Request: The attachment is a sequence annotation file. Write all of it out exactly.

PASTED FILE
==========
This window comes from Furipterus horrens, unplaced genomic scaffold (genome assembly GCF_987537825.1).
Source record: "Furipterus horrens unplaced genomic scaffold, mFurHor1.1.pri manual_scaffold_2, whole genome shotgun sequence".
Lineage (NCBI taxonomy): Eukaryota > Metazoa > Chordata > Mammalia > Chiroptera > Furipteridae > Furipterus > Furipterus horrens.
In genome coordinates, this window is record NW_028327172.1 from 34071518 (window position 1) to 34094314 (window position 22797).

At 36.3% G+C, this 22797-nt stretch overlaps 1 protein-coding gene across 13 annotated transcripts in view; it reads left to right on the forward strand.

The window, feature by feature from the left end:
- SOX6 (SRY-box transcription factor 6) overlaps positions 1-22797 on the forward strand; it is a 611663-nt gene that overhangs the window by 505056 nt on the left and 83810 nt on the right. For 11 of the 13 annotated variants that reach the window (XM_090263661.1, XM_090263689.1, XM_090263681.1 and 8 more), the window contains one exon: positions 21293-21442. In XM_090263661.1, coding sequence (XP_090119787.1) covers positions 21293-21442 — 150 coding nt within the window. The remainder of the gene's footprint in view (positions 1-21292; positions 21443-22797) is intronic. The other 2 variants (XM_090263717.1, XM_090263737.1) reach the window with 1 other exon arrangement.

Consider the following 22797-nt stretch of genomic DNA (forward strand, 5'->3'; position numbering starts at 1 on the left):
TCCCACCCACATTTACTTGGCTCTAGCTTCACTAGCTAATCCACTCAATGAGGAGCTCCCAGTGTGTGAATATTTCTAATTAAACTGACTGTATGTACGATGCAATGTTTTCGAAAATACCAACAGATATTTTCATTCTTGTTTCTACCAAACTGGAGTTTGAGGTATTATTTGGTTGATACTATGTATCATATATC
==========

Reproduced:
This window comes from Furipterus horrens, unplaced genomic scaffold (genome assembly GCF_987537825.1).
Source record: "Furipterus horrens unplaced genomic scaffold, mFurHor1.1.pri manual_scaffold_2, whole genome shotgun sequence".
Lineage (NCBI taxonomy): Eukaryota > Metazoa > Chordata > Mammalia > Chiroptera > Furipteridae > Furipterus > Furipterus horrens.
In genome coordinates, this window is record NW_028327172.1 from 34071518 (window position 1) to 34094314 (window position 22797).

At 36.3% G+C, this 22797-nt stretch overlaps 1 protein-coding gene across 13 annotated transcripts in view; it reads left to right on the forward strand.

The window, feature by feature from the left end:
- SOX6 (SRY-box transcription factor 6) overlaps positions 1-22797 on the forward strand; it is a 611663-nt gene that overhangs the window by 505056 nt on the left and 83810 nt on the right. For 11 of the 13 annotated variants that reach the window (XM_090263661.1, XM_090263689.1, XM_090263681.1 and 8 more), the window contains one exon: positions 21293-21442. In XM_090263661.1, coding sequence (XP_090119787.1) covers positions 21293-21442 — 150 coding nt within the window. The remainder of the gene's footprint in view (positions 1-21292; positions 21443-22797) is intronic. The other 2 variants (XM_090263717.1, XM_090263737.1) reach the window with 1 other exon arrangement.

Consider the following 22797-nt stretch of genomic DNA (forward strand, 5'->3'; position numbering starts at 1 on the left):
TCCCACCCACATTTACTTGGCTCTAGCTTCACTAGCTAATCCACTCAATGAGGAGCTCCCAGTGTGTGAATATTTCTAATTAAACTGACTGTATGTACGATGCAATGTTTTCGAAAATACCAACAGATATTTTCATTCTTGTTTCTACCAAACTGGAGTTTGAGGTATTATTTGGTTGATACTATGTATCATATATC